The phrase, you are what you eat, is in essence, true. Since every food you eat comes into contact with your teeth, you ought to be aware of how different foods and drinks can affect the health of your teeth.
Please note that we're not suggesting that you should never consume any of the foods mentioned in this blog. Some of these are genuinely beneficial to your overall health. However, make sure to limit how much of each of these items you consume to avoid damaging your teeth. And, irrespective of what you are consuming, make sure to maintain proper dental hygiene to help you prevent plaque as well as tooth decay. The following are foods that can cause cavities along with other dental problems.
We are all gaining more understanding of how excessive sugar consumption can impact your well-being. And if you have ever been to a dentist, you've probably heard about how sugar is bad for both your teeth and gums.
Because all of the food and drinks you consume pass through the mouth, it serves as a battleground for good and bad bacteria. Several studies have revealed that when these dangerous bacteria come into contact with and break down sugar, they generate acids inside your mouth. This means that each time you take sugar, these bacteria produce more acid, which erodes your teeth.
The saliva in your mouth protects you from this harm, but eating a lot of sugar implies there will be even more acid than what your saliva can manage. Acid attacks your teeth causing mineral loss in the tooth enamel, the shiny, protective coating that surrounds your teeth. The acid wears out and damages the enamel over time, leading to cavity formation.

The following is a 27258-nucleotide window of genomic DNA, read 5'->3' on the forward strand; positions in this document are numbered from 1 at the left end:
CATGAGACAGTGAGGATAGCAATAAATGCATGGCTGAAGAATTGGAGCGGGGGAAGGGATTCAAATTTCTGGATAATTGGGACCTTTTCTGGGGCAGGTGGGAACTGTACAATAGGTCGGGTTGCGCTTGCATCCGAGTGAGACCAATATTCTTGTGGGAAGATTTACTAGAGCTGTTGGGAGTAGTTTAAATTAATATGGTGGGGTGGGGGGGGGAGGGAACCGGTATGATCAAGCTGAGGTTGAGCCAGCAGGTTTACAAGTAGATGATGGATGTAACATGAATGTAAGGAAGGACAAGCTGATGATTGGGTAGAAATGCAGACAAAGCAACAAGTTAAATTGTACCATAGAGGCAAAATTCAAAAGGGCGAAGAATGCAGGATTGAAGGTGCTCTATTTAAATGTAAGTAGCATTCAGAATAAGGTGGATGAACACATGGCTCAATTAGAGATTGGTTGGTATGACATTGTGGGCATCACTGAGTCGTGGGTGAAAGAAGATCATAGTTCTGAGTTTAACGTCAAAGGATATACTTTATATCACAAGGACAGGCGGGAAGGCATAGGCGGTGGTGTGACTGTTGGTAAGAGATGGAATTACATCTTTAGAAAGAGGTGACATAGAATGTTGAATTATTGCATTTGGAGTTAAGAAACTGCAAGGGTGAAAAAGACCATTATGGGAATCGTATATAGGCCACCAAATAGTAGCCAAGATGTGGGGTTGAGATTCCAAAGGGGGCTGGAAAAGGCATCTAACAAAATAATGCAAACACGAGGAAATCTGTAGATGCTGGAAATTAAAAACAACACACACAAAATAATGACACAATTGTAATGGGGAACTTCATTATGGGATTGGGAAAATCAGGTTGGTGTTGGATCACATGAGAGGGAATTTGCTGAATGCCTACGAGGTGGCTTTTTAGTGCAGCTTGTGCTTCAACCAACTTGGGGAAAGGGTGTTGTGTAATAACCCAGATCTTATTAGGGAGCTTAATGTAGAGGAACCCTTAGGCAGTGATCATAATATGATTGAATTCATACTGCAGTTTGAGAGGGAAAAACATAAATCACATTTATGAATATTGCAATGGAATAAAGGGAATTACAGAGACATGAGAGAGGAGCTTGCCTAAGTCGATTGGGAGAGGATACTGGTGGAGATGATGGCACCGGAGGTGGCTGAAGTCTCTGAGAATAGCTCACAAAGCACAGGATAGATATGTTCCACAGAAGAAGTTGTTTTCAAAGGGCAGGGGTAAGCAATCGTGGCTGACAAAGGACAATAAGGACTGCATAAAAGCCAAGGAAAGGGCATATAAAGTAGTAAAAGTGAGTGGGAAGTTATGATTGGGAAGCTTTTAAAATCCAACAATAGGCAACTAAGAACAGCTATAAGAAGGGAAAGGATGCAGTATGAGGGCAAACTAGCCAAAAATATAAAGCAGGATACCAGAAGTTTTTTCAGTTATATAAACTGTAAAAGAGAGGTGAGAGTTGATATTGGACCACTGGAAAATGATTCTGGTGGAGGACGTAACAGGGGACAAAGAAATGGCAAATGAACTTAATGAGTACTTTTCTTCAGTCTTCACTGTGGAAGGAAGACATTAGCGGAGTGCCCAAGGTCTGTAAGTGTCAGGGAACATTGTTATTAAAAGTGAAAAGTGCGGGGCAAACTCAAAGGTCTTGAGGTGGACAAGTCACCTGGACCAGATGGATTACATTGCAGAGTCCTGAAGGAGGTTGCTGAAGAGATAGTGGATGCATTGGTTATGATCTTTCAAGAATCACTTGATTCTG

Sugar alters your mouth's acidity
Streptococcus sobrinus and Streptococcus mutans are two kinds of harmful bacteria that are found inside the mouth. Both kinds of bacteria thrive on sugars and in turn produce plaque, the sticky film that dentists remove from your teeth at routine cleaning.
If plaque is left undisturbed on your teeth without being removed by brushing, it will ultimately become acidic and end up eroding the enamel.
Sugar draws bad bacteria
Sugar, in addition to producing enamel-eating acids, draws the bad bacteria that give rise to gum disease and gingivitis. These illnesses can affect your gums and cause them to recede from the teeth and damage the protective layers that keep your teeth in place
Effects of Solid Sugars
Sugar can be found in a lot more foodstuffs than you might think. It can be found in natural foods such as fruits, vegetables, or honey, and also in processed foods such as brownies and cakes. Foods with a lot of white processed sugars are especially bad because they create a sticky film on your teeth that are too strong for saliva to clear away. Brushing, flossing, using mouthwash, as well as dental cleanings are the only ways to remove this kind of residue.
While the consumption of sugars should be done in moderation, constant snacking on high-sugar foods extends the length of time that your teeth are subjected to the eroding effects of the acids. This leads to tooth decay.
Effects of Sugary Drinks
Consuming sugary beverages might be much more damaging to the teeth than consuming sugary foods. In addition to the acids formed by sugar, most beverages, such as soda, have acids that are detrimental to your teeth.
High-fructose corn syrup-containing beverages are particularly harmful. The sweetening agent, which may be found in a variety of sodas as well as other sugar-sweetened beverages, covers the mouth with toxins and forms a sticky layer over the entire tongue. Bacteria thrive on this layer, producing acids and cavities in the process.
Sugar levels in sticky foods are typically high. Sugar, as explained previously, is harmful to teeth by itself. Sticky, chewy foods, on the other hand, pose a twofold threat. Because these foods stick to the teeth and you chew them for longer, the sugar remains in close contact with the teeth for an extended period of time. This in turn harbors more bacteria that cause tooth decay and cavities. Chewy foods, such as caramel, taffy, or even dried fruits, provide a breeding ground for germs, enabling them to thrive and seriously damage your teeth.